For the 2017 tax year, taxpayers were still able to make supplementary prepayments interest-free until January 2018. After that, starting 1 February 2018, the missing balance is subject to interest on back taxes up to the day when the first instalment of back taxes falls due, i.e. up to 3 December 2018.
The rate of interest on back taxes is officially confirmed for each year. The rate is different for different amounts of back taxes.
For tax year 2017
- the rate of interest for amounts below €10,000 is 0.5%
- for the part going over €10,000 the rate is 2%.
€20 or the total amount of interest, whichever is higher, is deducted from any interest on back taxes. In practice, you will have to pay interest on residual tax for the 2017 tax year if your back taxes exceed €4,788. The assessment decision indicates the amount of interest on back taxes you must pay. Pay it together with the back tax in a single transaction.
You can pay supplementary prepayments in respect of the 2017 tax year up to 1 October 2018. If you are paying back taxes for 2017 and your payment arrives 1 October 2018 or earlier, and you are using the bank forms you received in the letter that contained your pre-completed tax return, this payment is treated as a supplementary prepayment. When we have processed your payment you’ll receive a new decision of assessment complete with new bank forms.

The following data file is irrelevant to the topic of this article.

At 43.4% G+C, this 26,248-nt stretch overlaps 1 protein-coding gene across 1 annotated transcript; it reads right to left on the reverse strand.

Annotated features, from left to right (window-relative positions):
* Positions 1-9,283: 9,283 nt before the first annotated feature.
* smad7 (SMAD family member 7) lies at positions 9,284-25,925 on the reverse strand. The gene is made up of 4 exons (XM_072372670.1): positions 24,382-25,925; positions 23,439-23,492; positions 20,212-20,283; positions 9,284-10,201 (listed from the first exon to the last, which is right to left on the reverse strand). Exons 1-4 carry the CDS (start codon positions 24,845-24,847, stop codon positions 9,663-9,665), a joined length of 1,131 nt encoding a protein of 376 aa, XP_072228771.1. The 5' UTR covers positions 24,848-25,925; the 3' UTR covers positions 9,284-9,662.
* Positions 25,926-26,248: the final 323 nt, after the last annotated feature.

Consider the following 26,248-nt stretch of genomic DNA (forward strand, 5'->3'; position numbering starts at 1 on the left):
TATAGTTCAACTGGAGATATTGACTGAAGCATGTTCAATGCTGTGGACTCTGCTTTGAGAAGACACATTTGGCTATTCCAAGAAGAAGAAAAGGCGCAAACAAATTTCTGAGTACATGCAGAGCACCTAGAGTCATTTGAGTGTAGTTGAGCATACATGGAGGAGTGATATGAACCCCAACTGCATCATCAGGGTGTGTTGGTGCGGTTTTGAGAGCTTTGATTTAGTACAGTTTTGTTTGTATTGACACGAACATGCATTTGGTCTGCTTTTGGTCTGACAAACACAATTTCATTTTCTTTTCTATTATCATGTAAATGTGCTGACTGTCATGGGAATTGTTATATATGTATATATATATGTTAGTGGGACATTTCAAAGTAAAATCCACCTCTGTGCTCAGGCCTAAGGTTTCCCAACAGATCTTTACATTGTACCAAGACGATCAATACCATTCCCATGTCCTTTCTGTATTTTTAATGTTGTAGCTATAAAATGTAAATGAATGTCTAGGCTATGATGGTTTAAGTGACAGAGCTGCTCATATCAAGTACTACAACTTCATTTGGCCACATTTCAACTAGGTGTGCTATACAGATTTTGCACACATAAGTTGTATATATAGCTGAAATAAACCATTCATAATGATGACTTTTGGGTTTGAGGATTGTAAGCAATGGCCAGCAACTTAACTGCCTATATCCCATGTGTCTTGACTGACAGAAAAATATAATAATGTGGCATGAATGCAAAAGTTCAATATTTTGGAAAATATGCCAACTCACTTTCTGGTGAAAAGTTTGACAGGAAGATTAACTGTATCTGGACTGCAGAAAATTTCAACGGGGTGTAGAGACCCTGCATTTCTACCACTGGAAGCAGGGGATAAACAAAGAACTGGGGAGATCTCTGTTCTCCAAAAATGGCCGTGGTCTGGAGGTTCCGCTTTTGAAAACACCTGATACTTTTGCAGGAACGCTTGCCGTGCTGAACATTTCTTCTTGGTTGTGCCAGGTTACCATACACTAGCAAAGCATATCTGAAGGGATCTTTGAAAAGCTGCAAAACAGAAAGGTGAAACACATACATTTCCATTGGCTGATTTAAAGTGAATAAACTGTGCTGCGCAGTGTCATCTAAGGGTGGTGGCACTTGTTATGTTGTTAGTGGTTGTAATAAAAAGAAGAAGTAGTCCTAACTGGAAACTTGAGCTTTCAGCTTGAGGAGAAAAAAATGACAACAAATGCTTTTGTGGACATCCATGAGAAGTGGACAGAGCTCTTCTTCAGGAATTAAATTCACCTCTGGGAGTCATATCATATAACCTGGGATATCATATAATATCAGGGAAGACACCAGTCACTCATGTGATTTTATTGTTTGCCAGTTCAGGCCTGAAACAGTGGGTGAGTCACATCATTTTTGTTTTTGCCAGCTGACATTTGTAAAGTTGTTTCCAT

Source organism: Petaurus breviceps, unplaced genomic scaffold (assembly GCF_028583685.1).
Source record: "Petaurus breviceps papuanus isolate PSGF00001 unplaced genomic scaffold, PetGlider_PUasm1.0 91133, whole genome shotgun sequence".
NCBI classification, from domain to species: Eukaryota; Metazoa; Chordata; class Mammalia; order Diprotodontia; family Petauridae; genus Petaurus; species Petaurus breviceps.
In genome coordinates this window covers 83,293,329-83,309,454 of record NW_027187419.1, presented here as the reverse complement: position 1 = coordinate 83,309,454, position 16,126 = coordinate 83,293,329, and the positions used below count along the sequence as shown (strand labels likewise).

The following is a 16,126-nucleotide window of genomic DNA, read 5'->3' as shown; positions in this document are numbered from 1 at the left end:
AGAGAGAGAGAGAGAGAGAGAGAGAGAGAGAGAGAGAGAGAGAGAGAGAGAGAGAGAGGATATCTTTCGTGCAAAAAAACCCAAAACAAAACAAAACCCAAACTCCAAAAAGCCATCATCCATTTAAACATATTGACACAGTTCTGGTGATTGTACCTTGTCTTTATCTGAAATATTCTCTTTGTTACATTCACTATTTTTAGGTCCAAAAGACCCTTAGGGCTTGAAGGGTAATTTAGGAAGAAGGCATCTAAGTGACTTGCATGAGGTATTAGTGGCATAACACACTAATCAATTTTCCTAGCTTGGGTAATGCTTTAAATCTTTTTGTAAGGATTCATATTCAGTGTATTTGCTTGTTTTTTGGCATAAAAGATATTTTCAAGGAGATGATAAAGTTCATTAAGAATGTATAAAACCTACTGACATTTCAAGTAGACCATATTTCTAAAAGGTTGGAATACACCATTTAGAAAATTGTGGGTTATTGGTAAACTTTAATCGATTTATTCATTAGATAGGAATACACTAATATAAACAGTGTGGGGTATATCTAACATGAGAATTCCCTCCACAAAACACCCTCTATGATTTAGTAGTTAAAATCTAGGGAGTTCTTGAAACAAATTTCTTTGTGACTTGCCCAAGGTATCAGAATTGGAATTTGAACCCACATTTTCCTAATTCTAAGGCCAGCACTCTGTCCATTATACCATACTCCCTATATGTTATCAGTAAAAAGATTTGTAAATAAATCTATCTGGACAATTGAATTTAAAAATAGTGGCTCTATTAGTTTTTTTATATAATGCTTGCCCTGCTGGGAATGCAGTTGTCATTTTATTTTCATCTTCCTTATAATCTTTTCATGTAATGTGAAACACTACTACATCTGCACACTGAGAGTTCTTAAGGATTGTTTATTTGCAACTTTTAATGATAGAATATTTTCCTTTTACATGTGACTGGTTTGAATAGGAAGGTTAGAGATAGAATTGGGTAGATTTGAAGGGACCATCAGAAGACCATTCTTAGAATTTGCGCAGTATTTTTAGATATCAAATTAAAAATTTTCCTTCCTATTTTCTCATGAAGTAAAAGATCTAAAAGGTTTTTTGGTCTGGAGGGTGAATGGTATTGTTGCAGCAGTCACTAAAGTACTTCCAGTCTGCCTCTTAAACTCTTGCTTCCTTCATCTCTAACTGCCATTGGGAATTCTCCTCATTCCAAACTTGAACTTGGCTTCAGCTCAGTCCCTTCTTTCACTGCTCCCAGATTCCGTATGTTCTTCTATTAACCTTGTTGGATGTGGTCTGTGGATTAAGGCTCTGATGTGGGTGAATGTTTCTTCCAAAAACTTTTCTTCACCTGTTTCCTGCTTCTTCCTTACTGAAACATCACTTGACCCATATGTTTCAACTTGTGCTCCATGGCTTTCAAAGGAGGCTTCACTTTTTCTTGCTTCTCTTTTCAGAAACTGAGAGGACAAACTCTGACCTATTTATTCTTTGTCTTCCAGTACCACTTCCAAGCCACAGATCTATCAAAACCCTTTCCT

As of the 2018 tax year, the payment known as the supplementary prepayment (“ennakon täydennysmaksu” in Finnish) is replaced by a new kind of prepayment, additional prepayment (“lisäennakko” in Finnish). This change will also affect the consequences of late payment. The new process is similar to the one applied on limited-liability companies and other corporate entities.
Corporate taxpayers with additional prepayments and back taxes: Late-payment interest with relief